In a special meeting dedicated for the Eritrean and Ethiopian case that was held at the end of the submit, Ethiopia responded through its representative – the Deputy Minister of Foreign Affairs – Ambassador Berhane Gebrekristos saying that his country and Eritrea have to go back to the negotiating table for talks before the delimitation process, confirmed the Ethiopian newspaper of ‘The Reporter’.
Ambassador Gebrekristos also affirmed that his Prime Minister – Halemariam Desalegn is willing to travel to Asmara and talk with his Eritrean counterpart regarding the issue. He added that Eritrea is not ready for negotiations and is disturbing the peace in the region, on the contrary.
Ambassador Gebrekristos further cited AU’s reluctant stance on Eritrea and the two sanctions imposed by the United Nations Security Council as indications of Eritrea’s noncompliance.
AU’s current revolving chairman – Zimbabwe’s 90-year-old President, Robert Mugabe heard the deliberations by the two countries and pleaded with them to avoid foreign intervention in dealing with their conflict.

Sunday, February 8, 2015

Djibouti, Ethiopia accuse Eritrea of undermining stability | Africa | Worldbulletin News

Djibouti, Ethiopia accuse Eritrea of undermining stability

file photo

Eritrea has been accused of destabilizing peace and security in the region.

Djibouti and Ethiopia on Saturday accused Eritrea of undermining regional stability.
"Eritrea is destabilizing peace and security in the countries of the region, including Djibouti," Djiboutian President Ismail Omar Guelleh told a joint press conference with visiting Ethiopian Prime Minister Hailemariam Desalegn.
"We agreed that the sanction will remain in effect on Eritrea," he said.
For his part, Desalegn, who arrived in Djibouti earlier Saturday on a visit for the Horn of African nation, said the two countries will stand together to defend their borders.
"Ethiopia is ready to defend and safeguard Ethio-Djibouti common borders," he said. "Our security officials will discuss on this issue and map out common stand."
Tension has been high between Eritrea and both Djibouti and Ethiopia over their border conflicts.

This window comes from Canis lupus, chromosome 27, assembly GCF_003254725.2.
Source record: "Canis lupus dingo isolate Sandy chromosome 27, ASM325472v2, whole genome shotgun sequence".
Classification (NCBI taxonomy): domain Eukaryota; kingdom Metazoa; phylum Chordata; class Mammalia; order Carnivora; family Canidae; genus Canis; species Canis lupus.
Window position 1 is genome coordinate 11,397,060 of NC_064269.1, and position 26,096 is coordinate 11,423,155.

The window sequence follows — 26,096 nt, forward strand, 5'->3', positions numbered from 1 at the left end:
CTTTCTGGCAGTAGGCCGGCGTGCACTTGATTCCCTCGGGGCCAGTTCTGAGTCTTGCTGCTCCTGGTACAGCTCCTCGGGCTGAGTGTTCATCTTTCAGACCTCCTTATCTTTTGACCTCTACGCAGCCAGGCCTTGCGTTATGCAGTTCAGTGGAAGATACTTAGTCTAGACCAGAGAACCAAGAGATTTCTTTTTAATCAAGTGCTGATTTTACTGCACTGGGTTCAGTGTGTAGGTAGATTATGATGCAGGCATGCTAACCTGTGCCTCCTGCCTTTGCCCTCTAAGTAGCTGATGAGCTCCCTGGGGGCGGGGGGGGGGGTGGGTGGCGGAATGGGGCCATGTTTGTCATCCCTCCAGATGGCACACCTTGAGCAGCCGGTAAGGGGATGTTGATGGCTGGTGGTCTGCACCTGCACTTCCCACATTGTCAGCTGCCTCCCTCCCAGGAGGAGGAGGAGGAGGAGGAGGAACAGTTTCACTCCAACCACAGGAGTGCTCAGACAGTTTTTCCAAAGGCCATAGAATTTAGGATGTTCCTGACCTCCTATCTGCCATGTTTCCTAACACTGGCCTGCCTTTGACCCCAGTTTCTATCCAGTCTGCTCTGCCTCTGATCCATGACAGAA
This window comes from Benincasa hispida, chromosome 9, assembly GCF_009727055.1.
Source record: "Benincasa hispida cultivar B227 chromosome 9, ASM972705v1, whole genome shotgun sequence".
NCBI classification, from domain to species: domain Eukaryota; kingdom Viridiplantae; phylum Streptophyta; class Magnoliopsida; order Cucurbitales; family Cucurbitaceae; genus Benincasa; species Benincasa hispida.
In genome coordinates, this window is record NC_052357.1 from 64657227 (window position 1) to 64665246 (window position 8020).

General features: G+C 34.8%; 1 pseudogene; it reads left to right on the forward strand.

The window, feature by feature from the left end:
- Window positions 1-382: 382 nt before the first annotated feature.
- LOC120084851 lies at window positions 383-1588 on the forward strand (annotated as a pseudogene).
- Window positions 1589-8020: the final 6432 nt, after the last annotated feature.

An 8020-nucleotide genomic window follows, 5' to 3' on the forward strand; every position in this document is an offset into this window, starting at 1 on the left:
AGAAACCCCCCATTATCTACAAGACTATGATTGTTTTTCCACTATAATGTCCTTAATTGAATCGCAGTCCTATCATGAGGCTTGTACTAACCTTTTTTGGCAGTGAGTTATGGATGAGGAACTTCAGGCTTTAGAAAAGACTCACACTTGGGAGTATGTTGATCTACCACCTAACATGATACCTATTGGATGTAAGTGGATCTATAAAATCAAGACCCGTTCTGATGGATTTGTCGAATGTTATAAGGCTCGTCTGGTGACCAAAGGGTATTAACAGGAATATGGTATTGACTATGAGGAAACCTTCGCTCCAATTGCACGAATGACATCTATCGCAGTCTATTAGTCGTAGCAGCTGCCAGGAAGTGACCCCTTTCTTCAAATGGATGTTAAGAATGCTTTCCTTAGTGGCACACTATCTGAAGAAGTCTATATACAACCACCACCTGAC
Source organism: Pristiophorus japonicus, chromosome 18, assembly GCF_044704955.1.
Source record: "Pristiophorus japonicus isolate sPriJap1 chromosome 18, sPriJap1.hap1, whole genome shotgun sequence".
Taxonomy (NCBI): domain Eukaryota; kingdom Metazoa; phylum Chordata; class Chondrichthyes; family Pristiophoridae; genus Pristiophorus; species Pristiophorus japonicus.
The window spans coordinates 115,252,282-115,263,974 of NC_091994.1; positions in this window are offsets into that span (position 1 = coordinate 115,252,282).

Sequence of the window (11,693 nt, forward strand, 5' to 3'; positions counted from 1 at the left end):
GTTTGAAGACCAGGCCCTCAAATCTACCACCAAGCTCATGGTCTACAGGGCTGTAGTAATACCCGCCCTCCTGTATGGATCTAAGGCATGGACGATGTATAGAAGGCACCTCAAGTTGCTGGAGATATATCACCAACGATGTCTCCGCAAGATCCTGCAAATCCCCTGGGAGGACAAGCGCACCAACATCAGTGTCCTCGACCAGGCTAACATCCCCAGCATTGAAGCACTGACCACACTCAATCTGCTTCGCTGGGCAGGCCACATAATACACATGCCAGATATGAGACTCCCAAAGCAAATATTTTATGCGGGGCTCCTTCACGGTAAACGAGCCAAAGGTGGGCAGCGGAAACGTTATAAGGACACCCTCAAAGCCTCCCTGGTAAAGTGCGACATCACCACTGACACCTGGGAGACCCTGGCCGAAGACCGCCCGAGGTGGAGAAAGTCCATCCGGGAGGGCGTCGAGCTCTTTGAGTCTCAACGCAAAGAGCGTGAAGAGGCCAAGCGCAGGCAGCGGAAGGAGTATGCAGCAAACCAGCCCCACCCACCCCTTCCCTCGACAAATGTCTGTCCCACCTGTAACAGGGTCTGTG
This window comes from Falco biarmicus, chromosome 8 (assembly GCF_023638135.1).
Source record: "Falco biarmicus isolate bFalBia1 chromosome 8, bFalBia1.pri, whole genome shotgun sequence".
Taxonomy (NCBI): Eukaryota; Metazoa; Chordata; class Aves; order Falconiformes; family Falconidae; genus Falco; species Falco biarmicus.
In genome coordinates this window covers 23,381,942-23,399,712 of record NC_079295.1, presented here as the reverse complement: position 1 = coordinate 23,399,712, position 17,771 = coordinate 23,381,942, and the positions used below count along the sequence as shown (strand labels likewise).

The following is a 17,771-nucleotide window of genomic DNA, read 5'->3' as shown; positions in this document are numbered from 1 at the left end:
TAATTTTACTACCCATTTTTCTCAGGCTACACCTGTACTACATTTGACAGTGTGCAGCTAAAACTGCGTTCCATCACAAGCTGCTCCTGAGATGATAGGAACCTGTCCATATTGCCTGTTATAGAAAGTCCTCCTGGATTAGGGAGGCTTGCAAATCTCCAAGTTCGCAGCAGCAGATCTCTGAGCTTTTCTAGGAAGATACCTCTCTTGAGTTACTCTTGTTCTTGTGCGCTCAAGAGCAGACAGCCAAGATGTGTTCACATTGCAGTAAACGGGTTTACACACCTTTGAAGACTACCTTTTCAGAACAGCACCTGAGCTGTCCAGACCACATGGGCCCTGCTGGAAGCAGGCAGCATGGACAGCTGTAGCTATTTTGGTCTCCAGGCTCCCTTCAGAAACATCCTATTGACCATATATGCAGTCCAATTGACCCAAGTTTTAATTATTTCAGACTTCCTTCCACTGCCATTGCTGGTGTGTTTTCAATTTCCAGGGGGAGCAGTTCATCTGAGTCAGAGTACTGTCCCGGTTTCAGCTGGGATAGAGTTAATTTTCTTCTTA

Djibouti and Eritrea have engaged in two border conflicts in recent years.
Ethiopia and Eritrea, meanwhile, fought a two-year war over a border triangle in 1998.
"The International community is losing hope that there is no behavioral change on part of Eritrea, we ask the international community to take proportional measures against Eritrea," Desalegn said.
Asked by The Anadolu Agency where the truth lies with accusations between the two countries, the Ethiopian Premier said that "this is documented by the UN Security Council Team of Investigations, which has proved the destructive role of the Eritrean government and imposed sanctions on Eritrea."
-Regional conflicts-
The two leaders have reiterated cooperation to resolve regional conflicts, particularly in Somalia and South Sudan.
"We work closely to prevent regional challenges as we are in a volatile region in which ensuring peace and security is a challenge," Desalegn said.
"We have achieved promising peace and stability to our Somali brothers and sisters under the Inter-Governmental Authority on Development (IGAD) as part of our efforts to maintain peace and stability in the region," he added.
"The complicated situation in South Sudan demands much of our time and resource. I must thank the government of Djibouti for the very important role to bring about peace and stability for Somalia and South Sudan," he said.
"We continue to support Somalia and South Sudan in their efforts to restore peace and stability. We do not lose hope whatever happens in our region."
The Djiboutian president, for his part, said that his country would continue its role in the fight against the Somali Al-Shabaab militant group.
"Djibouti will continue its involvement in Somalia and continue the fight against Al-Shabaab in collaboration with Ethiopia. Djibouti also provides support to [African peacekeeping mission] AMISOM," he said.
"We hope that the warring parties in South Sudan will reach agreement," he added.